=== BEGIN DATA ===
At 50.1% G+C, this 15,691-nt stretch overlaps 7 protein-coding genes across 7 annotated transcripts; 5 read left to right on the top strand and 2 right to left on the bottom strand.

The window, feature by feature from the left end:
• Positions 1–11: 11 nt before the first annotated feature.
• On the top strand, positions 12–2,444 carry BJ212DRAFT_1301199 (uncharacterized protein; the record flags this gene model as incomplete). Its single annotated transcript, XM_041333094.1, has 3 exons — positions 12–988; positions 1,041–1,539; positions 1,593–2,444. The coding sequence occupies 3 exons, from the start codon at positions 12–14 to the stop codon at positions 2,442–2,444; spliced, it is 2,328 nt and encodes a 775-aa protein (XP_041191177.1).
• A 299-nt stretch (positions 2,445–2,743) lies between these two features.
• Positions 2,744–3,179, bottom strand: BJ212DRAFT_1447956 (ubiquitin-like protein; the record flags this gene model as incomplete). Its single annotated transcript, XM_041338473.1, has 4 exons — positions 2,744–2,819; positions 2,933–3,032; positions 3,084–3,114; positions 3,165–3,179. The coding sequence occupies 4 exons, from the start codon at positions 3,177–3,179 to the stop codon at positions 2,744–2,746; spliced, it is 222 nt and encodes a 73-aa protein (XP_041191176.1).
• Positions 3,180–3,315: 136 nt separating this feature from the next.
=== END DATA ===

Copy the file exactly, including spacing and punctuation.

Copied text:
At 50.1% G+C, this 15,691-nt stretch overlaps 7 protein-coding genes across 7 annotated transcripts; 5 read left to right on the top strand and 2 right to left on the bottom strand.

The window, feature by feature from the left end:
• Positions 1–11: 11 nt before the first annotated feature.
• On the top strand, positions 12–2,444 carry BJ212DRAFT_1301199 (uncharacterized protein; the record flags this gene model as incomplete). Its single annotated transcript, XM_041333094.1, has 3 exons — positions 12–988; positions 1,041–1,539; positions 1,593–2,444. The coding sequence occupies 3 exons, from the start codon at positions 12–14 to the stop codon at positions 2,442–2,444; spliced, it is 2,328 nt and encodes a 775-aa protein (XP_041191177.1).
• A 299-nt stretch (positions 2,445–2,743) lies between these two features.
• Positions 2,744–3,179, bottom strand: BJ212DRAFT_1447956 (ubiquitin-like protein; the record flags this gene model as incomplete). Its single annotated transcript, XM_041338473.1, has 4 exons — positions 2,744–2,819; positions 2,933–3,032; positions 3,084–3,114; positions 3,165–3,179. The coding sequence occupies 4 exons, from the start codon at positions 3,177–3,179 to the stop codon at positions 2,744–2,746; spliced, it is 222 nt and encodes a 73-aa protein (XP_041191176.1).
• Positions 3,180–3,315: 136 nt separating this feature from the next.